HOW often have you taken time out of your own life lately to notice those around you?
Not just know they’re there, but truly notice them.
Have they changed? Do they seem as upbeat as they once were? Has there been a change in their circumstances? Are they OK? Well, tomorrow is the time to ask.
Actually, every day is the time to ask – but today is R U OK? Day – so it’s a good reminder to stop being insular and pay attention to what’s happening to those around us.
R U OK? Day aims to prevent isolation by empowering people to support each other through life’s ups and downs.
Bendigo mother Alannah McGregor cannot stress enough how important it is to notice when people change.
Alannah’s daughter, Angela, then 16, and son, Stuart, 20, took their own lives four weeks apart. Alannah was one of the driving forces behind this year’s SPAN suicide awareness walk in Bendigo, and is hoping next year’s event on March 24 will be bigger and better. “Last year the walk was more for those who had lost somebody, but we were talking to the converted.
“We want people to come together to acknowledge their loss but my hope is to teach people about preventative measures and to get them to talk openly about suicide.
“It starts by asking, Are You OK?
“Be aware of how your friends and family are – take the time to ask them if they’re going okay and if they’re not, help them get the help they need.’’
According to the Australian Bureau of Statistics, 2361 people took their own lives in Australia in 2010.
The ABS figures show that suicide deaths comprise a higher proportion of total deaths in younger age groups compared with older age groups, and 24 per cent of all male deaths in the 15 to 24 age group were to suicide.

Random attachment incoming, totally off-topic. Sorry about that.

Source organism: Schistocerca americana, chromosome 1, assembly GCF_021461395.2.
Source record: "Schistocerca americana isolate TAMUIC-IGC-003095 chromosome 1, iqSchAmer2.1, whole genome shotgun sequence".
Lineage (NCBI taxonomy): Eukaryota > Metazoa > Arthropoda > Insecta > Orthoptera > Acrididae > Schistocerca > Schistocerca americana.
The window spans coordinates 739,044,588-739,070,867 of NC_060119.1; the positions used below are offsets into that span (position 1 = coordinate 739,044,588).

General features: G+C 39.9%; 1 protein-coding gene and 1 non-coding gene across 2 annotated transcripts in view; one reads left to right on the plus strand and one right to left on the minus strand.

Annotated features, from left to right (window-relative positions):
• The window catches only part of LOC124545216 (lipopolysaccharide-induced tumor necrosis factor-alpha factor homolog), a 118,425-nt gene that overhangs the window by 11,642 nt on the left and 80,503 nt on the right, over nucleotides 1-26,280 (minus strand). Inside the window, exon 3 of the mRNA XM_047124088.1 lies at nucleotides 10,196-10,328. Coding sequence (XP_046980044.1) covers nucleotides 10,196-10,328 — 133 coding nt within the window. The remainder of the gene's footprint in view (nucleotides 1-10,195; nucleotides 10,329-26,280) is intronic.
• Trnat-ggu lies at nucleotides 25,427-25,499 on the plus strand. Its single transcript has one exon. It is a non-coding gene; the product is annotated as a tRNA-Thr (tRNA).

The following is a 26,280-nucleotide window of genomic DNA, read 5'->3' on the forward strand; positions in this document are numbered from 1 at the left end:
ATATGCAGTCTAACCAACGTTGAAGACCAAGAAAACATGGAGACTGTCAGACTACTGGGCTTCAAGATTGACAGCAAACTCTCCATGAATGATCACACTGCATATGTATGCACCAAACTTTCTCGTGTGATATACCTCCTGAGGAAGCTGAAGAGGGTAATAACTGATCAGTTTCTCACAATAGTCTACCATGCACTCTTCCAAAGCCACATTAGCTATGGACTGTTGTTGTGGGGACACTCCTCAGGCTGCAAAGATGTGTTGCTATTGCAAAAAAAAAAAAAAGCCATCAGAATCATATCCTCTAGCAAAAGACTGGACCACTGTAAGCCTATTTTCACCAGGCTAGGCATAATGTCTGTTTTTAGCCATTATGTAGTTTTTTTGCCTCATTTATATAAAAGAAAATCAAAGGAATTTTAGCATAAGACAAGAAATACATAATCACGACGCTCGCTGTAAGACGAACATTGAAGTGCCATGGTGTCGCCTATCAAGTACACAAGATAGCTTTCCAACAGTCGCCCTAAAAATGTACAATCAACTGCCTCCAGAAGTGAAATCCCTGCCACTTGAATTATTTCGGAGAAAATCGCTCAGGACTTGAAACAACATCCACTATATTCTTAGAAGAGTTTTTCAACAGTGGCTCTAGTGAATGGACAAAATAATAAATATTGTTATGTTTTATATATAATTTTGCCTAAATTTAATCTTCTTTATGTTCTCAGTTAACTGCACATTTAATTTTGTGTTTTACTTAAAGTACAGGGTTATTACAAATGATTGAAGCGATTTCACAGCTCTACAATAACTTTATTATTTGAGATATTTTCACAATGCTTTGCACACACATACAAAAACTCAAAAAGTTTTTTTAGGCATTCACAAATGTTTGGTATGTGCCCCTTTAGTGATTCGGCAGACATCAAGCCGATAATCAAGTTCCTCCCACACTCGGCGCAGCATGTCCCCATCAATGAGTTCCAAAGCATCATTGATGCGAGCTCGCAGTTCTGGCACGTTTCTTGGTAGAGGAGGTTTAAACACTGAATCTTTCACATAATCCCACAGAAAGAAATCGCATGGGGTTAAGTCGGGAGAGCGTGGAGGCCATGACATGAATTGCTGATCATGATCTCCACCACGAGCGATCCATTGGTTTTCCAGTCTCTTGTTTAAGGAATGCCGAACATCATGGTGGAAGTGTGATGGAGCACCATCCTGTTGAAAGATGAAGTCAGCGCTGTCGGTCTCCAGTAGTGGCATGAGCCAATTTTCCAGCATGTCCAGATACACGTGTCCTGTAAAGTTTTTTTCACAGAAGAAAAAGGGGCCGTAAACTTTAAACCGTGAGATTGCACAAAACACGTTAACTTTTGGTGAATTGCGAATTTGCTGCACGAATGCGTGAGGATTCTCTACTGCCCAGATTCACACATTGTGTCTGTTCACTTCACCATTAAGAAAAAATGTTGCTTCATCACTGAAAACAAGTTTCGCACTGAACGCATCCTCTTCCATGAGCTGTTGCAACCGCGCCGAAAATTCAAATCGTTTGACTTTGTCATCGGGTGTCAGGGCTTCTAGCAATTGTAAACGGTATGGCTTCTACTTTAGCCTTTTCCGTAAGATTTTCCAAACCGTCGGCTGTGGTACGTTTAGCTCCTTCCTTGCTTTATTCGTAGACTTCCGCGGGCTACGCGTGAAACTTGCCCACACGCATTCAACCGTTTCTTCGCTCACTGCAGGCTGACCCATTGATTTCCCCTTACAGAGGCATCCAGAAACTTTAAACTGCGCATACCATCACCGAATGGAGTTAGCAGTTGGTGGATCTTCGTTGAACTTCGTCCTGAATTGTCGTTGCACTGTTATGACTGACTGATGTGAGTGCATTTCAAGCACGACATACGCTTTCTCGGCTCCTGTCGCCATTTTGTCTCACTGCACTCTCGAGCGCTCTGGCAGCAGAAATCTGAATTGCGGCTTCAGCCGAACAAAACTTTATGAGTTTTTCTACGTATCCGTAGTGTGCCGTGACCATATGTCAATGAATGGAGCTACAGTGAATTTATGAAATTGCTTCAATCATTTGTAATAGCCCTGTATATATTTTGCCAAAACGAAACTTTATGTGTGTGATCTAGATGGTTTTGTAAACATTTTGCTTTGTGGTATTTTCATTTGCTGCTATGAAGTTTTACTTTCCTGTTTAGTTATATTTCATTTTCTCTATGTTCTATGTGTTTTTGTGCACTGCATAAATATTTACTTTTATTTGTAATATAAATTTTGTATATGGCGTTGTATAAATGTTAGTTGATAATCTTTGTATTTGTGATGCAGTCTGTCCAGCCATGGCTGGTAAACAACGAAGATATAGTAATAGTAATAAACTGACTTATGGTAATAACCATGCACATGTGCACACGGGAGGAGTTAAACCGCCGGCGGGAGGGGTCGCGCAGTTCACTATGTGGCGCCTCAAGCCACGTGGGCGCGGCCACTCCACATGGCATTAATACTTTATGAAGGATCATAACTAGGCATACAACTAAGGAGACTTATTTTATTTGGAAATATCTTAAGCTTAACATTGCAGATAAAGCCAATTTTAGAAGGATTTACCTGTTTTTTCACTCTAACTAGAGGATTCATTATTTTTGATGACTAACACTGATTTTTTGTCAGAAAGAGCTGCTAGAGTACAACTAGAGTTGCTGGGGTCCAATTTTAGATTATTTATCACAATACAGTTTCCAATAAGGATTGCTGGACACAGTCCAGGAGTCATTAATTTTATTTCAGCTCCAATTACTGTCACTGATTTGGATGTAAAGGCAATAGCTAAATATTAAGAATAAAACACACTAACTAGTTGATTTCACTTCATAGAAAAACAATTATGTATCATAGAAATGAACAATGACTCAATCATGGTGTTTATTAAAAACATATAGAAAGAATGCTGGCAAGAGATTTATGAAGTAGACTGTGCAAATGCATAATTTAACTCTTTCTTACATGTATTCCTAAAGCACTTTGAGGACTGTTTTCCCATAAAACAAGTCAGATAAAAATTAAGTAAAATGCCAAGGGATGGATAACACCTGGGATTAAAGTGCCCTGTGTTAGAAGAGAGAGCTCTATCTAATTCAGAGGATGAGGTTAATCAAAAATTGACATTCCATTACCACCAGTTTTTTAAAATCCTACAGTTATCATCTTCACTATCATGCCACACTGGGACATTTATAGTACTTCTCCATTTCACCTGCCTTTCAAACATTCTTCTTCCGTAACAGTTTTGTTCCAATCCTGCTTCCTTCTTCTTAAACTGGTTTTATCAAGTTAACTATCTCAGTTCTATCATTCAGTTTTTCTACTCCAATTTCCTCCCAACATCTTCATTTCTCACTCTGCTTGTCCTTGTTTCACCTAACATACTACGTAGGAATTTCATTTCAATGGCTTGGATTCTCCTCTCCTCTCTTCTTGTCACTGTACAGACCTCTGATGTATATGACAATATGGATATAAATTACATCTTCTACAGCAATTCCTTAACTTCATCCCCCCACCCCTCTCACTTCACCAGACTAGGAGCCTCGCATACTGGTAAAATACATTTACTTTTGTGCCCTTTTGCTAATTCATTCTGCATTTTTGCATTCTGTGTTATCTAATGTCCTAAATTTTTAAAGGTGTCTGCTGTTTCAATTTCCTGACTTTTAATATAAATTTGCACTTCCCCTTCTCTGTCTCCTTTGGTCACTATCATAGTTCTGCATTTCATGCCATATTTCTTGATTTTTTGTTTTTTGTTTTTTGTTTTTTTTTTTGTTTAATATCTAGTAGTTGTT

Males accounted for more than 75 per cent of all suicide deaths, with suicide ranking as the 10th leading cause of death of males and the 15th leading cause of death overall. So it’s time to ask if your friends and family are OK.
According to the R U OK? website, asking that question can change a life. The website recommends you:
1. Ask the question, “Are you OK?”
* Start a general conversation; preferably somewhere private.
* Build trust through good eye contact, open and relaxed body language.
* Ask open-ended questions
“I’ve noticed that... What’s going on for you at the moment?”
“You don’t seem like yourself and I’m wondering are you OK? Is there anything that’s contributing?”
2. Listen without judgement:
Guide the conversation with caring questions and give them time to reply.
Don’t rush to solve problems for them.
Help them understand that solutions are available when they’re ready to start exploring these.
“How has that made you feel?”
“How long have you felt this way?”
3. Encourage action:
Summarise the issues and ask them what they plan to do.
Encourage them to take one step, such as see their doctor.
If they’re unsure about where to go for support, help them to contact a local doctor or the Employee Assistance Program (EAP)
“What do you think might help your situation?”
“Have you considered making an appointment with your doctor?”
“Would you like me to make an appointment or come with you?”
4. Follow up:
Put a note in your diary to call them in one week. If they’re desperate, follow up sooner.
Ask if they’ve managed to take that first step and see someone.
If they didn’t find this experience helpful, urge them to try a different professional because there’s someone out there who can help them.
“How are things going? Did you speak with your doctor?”
“What did they suggest? What did you think of their advice?”
Dealing with denial?
If they deny the problem, don’t criticise them. Acknowledge they’re not ready to talk.
Say you’re still concerned about changes in their behavior and you care about them.
Ask if you can enquire again next week if there’s no improvement.
Avoid a confrontation with the person unless it’s necessary to prevent them hurting themselves or others.
People experiencing personal problems can call Lifeline on 1311 14, SANE Helpline on 1800187 263 or visit www.suicideline.org.au